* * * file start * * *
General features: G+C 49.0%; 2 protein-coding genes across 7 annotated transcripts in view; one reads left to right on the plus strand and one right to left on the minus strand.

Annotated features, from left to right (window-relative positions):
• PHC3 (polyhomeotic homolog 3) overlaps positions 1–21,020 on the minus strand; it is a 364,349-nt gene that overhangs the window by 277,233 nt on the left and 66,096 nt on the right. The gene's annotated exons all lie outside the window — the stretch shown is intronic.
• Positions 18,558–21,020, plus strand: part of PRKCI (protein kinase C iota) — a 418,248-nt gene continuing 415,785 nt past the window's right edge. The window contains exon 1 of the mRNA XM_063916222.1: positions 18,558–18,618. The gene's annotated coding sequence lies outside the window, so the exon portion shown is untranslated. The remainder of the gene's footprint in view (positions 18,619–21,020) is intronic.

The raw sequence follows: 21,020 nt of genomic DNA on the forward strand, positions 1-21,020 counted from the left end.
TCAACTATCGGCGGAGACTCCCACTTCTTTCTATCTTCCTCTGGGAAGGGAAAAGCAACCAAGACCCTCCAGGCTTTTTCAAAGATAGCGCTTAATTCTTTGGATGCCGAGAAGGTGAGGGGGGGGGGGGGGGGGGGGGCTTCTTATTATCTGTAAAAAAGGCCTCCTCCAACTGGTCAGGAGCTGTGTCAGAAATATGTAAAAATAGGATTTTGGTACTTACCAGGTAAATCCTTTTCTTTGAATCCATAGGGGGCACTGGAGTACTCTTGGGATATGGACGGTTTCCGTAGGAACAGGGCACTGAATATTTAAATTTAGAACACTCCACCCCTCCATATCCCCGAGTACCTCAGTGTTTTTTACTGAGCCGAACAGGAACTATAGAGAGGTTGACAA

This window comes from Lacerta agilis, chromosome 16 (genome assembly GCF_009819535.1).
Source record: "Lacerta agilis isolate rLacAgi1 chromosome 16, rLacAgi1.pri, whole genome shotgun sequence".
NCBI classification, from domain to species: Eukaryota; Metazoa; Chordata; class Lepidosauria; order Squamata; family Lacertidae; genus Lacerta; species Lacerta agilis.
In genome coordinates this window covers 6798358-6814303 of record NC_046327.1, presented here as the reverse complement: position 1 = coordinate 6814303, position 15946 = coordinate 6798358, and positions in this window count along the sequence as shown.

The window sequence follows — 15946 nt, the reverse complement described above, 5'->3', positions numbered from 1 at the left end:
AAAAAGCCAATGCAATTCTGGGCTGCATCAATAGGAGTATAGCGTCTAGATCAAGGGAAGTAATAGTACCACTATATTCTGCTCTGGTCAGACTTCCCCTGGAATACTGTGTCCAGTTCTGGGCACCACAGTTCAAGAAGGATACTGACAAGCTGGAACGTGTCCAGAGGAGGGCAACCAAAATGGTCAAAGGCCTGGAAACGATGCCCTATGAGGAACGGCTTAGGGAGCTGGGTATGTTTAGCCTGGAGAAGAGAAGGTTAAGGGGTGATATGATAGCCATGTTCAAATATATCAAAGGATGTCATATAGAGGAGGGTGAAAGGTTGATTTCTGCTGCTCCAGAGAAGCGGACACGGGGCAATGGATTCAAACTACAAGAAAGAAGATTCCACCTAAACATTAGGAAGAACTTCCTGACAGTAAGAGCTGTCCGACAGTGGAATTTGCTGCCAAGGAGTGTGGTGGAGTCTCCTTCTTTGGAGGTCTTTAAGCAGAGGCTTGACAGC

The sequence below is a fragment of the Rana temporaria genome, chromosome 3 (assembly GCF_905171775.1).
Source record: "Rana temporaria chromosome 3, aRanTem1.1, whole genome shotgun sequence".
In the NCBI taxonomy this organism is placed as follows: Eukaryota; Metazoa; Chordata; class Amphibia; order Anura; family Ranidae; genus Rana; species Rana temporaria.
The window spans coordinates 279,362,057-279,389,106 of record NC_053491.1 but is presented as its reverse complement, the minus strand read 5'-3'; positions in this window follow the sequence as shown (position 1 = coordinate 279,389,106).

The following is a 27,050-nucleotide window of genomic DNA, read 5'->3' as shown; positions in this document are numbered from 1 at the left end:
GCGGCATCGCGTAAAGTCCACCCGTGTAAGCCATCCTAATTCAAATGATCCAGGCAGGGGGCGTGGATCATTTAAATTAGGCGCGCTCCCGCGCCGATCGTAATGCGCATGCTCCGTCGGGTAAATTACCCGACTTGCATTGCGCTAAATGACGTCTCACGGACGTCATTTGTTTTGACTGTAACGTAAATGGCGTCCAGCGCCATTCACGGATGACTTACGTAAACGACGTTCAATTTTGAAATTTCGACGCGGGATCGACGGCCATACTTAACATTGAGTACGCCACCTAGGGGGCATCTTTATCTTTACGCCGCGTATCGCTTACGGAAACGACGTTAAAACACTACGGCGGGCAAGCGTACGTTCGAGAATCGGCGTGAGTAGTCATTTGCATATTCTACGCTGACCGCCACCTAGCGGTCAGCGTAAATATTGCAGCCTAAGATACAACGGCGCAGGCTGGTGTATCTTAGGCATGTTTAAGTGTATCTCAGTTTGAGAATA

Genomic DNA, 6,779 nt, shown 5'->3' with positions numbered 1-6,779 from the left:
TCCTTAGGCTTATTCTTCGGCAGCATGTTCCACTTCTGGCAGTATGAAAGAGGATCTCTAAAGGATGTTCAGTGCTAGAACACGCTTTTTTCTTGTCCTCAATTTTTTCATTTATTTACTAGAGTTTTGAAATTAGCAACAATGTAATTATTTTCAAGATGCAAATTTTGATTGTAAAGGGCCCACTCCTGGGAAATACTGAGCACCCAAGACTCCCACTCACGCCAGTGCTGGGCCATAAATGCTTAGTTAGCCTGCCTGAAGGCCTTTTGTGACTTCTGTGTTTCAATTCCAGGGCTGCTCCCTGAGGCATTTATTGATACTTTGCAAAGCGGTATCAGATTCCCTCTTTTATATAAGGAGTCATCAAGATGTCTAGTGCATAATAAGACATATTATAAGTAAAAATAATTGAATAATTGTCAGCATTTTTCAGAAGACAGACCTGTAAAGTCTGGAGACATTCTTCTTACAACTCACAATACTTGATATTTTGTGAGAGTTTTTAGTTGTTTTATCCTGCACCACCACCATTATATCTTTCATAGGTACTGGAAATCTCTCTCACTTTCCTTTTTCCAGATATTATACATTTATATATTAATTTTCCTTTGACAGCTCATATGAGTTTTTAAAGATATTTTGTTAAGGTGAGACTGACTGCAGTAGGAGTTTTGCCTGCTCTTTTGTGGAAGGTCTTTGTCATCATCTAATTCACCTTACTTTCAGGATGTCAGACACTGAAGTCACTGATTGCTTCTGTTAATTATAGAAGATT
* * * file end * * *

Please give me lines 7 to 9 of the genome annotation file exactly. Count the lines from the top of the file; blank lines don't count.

This window comes from Lacerta agilis, chromosome 16 (genome assembly GCF_009819535.1).
Source record: "Lacerta agilis isolate rLacAgi1 chromosome 16, rLacAgi1.pri, whole genome shotgun sequence".
NCBI classification, from domain to species: Eukaryota; Metazoa; Chordata; class Lepidosauria; order Squamata; family Lacertidae; genus Lacerta; species Lacerta agilis.